Perhaps the apex of Dutch baking, quite possibly the single most exquisite contribution of Dutch cuisine to the stomachs of the world, and most certainly a guaranteed crowd pleaser at dinner parties, the stroopwafel is not really a waffle, not really a biscuit, but something deliciously in between…
It is made by pouring a thin layer of batter (composed of flour, butter, brown sugar, milk, eggs, and yeast) on a finely crossed waffle iron. The batter is cooked and then cut into two thin circular halves, which are then glued back together with a caramel-like filling made from syrup, brown sugar, butter, and cinnamon. The resulting cookie is quite hard and chewy.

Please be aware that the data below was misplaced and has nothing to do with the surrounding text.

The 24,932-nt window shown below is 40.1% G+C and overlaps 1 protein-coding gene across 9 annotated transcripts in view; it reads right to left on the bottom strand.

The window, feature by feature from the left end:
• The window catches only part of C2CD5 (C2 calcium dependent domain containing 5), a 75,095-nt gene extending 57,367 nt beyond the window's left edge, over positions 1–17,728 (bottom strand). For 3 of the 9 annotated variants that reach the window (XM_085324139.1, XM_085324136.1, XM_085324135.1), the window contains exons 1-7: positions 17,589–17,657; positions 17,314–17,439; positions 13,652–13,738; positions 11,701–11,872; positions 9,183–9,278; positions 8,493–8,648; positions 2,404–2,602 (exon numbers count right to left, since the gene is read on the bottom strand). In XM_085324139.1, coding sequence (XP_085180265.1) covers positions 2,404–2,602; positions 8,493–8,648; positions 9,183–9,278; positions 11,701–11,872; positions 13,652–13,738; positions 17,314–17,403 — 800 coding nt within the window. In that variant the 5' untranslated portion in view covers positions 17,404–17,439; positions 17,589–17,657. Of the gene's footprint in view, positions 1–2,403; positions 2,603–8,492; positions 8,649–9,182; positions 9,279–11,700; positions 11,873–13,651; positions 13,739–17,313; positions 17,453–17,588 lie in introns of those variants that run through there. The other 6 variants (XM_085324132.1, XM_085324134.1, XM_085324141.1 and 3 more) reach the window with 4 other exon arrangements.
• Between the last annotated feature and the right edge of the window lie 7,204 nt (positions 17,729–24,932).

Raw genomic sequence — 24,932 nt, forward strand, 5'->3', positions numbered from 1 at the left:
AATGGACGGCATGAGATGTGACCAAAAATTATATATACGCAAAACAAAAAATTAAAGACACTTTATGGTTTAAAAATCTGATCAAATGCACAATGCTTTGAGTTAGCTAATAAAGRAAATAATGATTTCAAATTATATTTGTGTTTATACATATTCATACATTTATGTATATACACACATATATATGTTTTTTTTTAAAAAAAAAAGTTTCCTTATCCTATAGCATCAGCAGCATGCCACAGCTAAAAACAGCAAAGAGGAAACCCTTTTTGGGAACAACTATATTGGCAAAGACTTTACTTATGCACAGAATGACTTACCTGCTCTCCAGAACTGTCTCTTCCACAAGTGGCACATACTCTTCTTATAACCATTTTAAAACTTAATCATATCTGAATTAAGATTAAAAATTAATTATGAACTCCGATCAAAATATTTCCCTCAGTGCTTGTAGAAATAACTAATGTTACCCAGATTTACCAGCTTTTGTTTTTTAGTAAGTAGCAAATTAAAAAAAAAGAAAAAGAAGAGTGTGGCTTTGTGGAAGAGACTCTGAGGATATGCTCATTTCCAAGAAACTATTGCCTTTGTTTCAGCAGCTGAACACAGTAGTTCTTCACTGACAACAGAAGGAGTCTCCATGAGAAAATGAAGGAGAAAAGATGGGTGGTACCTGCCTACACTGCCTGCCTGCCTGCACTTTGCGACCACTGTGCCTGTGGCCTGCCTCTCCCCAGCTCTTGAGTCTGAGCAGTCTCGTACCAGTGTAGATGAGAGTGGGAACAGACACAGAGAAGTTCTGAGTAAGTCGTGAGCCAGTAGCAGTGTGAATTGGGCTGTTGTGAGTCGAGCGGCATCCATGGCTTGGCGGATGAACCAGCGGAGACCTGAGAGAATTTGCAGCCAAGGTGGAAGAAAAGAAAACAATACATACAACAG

The stroopwafels I’m used to eating are the ones from the bakery next to our flat in Utrecht, but you can buy them at pretty much any supermarket in Holland. My boyfriend also says you can eat larger stroopwafels made freshly in front of you at the market (to be confirmed in a later blog post).
During my time living in Tunisia, I exposed several friends to the joy of stroopwafels (freshly imported by my boyfriend) and they became an instant obsession. Apparently the average Dutch person consumes 20 stroopwafels per year, but we surely consumed 20 per sitting. Generally people become adddicted to stroopwafels after eating them once, which is slightly problematic as access to stroopwafels outside of The Netherlands is difficult unless if you have a dedicated supplier.